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P2 Focus review problem


Active Member
Hi David,
In P2 Focus review problem (5th of 8: operational risk), you have divided the spread 0.16 by the cost of security 72.

Why is that..

I had just multiplied 72000*.5*.16 for Liquidity cost which is different from your 72000*.5*.16/72 liquidity cost

Please advice.


David Harper CFA FRM

David Harper CFA FRM
Staff member
Hi @Kavita.bhangdia

I think you want 1,000 shares * 0.5 * $0.16 = $80.00 for the liquidity cost, if you want to do it that way, which is fine?
To use 0.16/$72.00 is simply to derive liquidity cost in terms of percentage. Either way, the LC here is $80.00 or 0.111% = 0.16/72 * 0.5.

See the source (which is a GARP FRM practice exam question at https://www.bionicturtle.com/forum/threads/l2-1-13-liquidity-risk-operational.4166/ i.e.,
Question: You are a manager of a renowned hedge fund and are analyzing a 1,000 share position in an undervalued but illiquid stock BNA, which has a current stock price of USD 72 (expressed as the midpoint of the current bid-ask spread). Daily return for BNA has an estimated volatility of 1.24%. The average bid-ask spread is USD 0.16. Assuming returns of BNA are normally distributed, what is the estimated liquidity adjusted daily 95% VaR, using the constant spread approach?

a. USD 1,389
b. USD 1,469
c. USD 1,549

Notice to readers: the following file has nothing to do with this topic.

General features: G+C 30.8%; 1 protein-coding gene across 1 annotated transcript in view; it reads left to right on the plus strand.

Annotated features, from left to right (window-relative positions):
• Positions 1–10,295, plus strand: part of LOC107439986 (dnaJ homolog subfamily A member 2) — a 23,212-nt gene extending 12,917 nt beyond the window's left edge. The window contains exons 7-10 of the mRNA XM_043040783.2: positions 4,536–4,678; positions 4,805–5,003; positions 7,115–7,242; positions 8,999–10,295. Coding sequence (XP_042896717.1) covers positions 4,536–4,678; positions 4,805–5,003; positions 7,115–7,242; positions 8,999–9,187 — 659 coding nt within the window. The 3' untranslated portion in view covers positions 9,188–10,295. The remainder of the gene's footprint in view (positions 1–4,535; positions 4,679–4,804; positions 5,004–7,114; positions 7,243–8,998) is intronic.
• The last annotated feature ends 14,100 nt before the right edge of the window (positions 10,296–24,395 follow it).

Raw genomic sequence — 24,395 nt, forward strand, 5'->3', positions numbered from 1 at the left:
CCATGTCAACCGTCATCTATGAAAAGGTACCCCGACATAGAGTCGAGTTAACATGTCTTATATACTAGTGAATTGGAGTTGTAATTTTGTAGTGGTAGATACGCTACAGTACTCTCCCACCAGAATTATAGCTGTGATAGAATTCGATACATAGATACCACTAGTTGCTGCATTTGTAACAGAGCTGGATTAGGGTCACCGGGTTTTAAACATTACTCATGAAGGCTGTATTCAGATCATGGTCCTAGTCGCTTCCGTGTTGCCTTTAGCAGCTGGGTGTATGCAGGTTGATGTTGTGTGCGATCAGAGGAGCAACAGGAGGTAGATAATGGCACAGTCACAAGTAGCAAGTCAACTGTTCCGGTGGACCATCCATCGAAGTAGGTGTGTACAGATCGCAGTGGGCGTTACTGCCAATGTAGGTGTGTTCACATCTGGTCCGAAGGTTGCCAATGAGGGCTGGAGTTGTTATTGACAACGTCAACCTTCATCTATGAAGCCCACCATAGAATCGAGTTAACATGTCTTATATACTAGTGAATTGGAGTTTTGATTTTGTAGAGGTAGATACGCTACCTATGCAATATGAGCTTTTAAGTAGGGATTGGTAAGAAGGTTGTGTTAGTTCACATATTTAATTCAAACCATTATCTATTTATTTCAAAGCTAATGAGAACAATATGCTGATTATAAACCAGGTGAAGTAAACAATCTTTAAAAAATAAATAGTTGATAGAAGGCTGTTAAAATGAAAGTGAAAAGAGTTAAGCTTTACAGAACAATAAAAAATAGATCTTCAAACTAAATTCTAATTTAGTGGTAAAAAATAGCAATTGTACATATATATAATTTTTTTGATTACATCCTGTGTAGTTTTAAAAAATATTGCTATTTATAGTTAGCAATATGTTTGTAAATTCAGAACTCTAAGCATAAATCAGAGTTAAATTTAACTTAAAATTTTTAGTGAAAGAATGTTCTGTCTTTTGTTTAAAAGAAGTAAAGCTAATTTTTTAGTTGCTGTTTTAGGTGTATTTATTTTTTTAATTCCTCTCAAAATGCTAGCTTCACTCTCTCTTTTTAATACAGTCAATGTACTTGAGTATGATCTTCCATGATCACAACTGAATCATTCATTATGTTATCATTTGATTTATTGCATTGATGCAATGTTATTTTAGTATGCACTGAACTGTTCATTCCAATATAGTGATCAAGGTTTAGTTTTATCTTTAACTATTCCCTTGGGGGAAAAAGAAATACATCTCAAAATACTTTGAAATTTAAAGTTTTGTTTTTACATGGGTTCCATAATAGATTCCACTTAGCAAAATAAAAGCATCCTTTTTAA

d. USD 1,629

Answer: c.

The constant spread approach adds half of the bid-ask spread (as a percent) to the VaR calculation:
Daily 95% VaR = 72,000 * (1.645 * 0.0124) = USD 1469
Liquidity cost = 72,000 * (0.5 * 0.16/72) = 80
LVaR = VaR + LC = 1549

Topic: Operational and Integrated Risk Management
Subtopic: Liquidity risk
AIMS: Describe and calculate LVaR using the Constant Spread approach and the Exogenous Spread approach.
Reference: Dowd, Measuring Market Risk, 2nd Edition (West Sussex, England: John Wiley & Sons, 2005), Chapter 14.


Active Member
Hi David,
What I understand is that you have computer the liquidity cost for 1000 shares.. (72000*.5*.16/72)
But I was calculating liquidity cost for the entire position value AND NOT for 1000 UNITS OF SHARE = 72000*.5*.16.

I think the liquidity cost should be on units of share..
so it should be just 0.5*.16*1000.

AM I right?


David Harper CFA FRM

David Harper CFA FRM
Staff member
I do think the units in liquidity cost can be confusing, they give people trouble every year, as far as I can tell. In this question, we are given that "The average bid-ask spread is USD 0.16" which is per share. I think we can look at this at least three ways, but it all cases, the key relationship is the assumption that liquidity cost (LC) is one-half the bid-ask spread (under the simplest and most testable approach which Dowd calls the "constant spread approach" and which is betrayed by the fact that volatility of the spread is not provided as an assumption):
  • Like GARP's answer, we can retrieve the LC of the position, which is 0.5* $0.16 per share * 1,000 shares = $80.00; i.e., LC of the position.
  • We can compute LVaR(%) = VaR(%) + LC(%), where LC(%) = 0.16/72 = 0.222% such that LVaR(%) = (1.24%*1.645)+0.222% = 2.1507% and LVaR($) = 2.1507%*(1,000 * $72.00) = $1,549
  • We can compute $LC per share = 0.50 * $0.16 = $0.08, and add that to the per share VaR of $1.468 = $72.00*1.24%*1.645, so the per share LVaR = $1.468+0.08 = $1.549.
I think it's all the same except to the extent we are asked for either:
  • LC of the position
  • LC as a percentage, which is likely an input, or
  • LC per share.
Mathematically, it is interesting to me in the sense that LC, in a way, is just "increasing the volatility." In this case, daily vol 1.24%, and VaR just multiplies that by a deviate (1.645) to get 2.04%. Then LC just "expands" that to 2.1507%. I hope that helps!